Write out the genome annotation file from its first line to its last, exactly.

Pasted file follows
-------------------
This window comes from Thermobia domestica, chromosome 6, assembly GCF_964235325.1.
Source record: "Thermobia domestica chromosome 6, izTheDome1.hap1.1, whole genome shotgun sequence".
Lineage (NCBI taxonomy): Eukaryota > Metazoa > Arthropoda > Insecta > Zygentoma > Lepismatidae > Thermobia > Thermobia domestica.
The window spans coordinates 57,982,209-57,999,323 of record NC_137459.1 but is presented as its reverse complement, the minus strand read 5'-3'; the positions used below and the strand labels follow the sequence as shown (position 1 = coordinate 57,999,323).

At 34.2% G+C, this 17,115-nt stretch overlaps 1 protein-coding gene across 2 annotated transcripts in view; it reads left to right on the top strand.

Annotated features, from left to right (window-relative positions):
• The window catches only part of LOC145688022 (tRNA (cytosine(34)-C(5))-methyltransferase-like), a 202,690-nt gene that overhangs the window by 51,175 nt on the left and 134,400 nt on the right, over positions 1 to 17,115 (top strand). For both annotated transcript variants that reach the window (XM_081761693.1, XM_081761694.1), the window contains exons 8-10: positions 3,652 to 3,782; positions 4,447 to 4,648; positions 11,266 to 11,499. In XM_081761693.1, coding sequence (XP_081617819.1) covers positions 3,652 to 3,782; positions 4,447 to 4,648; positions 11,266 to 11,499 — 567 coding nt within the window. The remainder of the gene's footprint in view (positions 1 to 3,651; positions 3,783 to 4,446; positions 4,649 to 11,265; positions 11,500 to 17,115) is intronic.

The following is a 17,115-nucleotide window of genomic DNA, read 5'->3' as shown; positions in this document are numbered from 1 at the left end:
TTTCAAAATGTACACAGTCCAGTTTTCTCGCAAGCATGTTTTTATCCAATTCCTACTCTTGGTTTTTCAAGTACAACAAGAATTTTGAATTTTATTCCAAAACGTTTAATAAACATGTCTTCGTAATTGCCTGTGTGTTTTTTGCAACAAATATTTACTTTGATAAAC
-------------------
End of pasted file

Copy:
This window comes from Thermobia domestica, chromosome 6, assembly GCF_964235325.1.
Source record: "Thermobia domestica chromosome 6, izTheDome1.hap1.1, whole genome shotgun sequence".
Lineage (NCBI taxonomy): Eukaryota > Metazoa > Arthropoda > Insecta > Zygentoma > Lepismatidae > Thermobia > Thermobia domestica.
The window spans coordinates 57,982,209-57,999,323 of record NC_137459.1 but is presented as its reverse complement, the minus strand read 5'-3'; the positions used below and the strand labels follow the sequence as shown (position 1 = coordinate 57,999,323).

At 34.2% G+C, this 17,115-nt stretch overlaps 1 protein-coding gene across 2 annotated transcripts in view; it reads left to right on the top strand.

Annotated features, from left to right (window-relative positions):
• The window catches only part of LOC145688022 (tRNA (cytosine(34)-C(5))-methyltransferase-like), a 202,690-nt gene that overhangs the window by 51,175 nt on the left and 134,400 nt on the right, over positions 1 to 17,115 (top strand). For both annotated transcript variants that reach the window (XM_081761693.1, XM_081761694.1), the window contains exons 8-10: positions 3,652 to 3,782; positions 4,447 to 4,648; positions 11,266 to 11,499. In XM_081761693.1, coding sequence (XP_081617819.1) covers positions 3,652 to 3,782; positions 4,447 to 4,648; positions 11,266 to 11,499 — 567 coding nt within the window. The remainder of the gene's footprint in view (positions 1 to 3,651; positions 3,783 to 4,446; positions 4,649 to 11,265; positions 11,500 to 17,115) is intronic.

The following is a 17,115-nucleotide window of genomic DNA, read 5'->3' as shown; positions in this document are numbered from 1 at the left end:
TTTCAAAATGTACACAGTCCAGTTTTCTCGCAAGCATGTTTTTATCCAATTCCTACTCTTGGTTTTTCAAGTACAACAAGAATTTTGAATTTTATTCCAAAACGTTTAATAAACATGTCTTCGTAATTGCCTGTGTGTTTTTTGCAACAAATATTTACTTTGATAAAC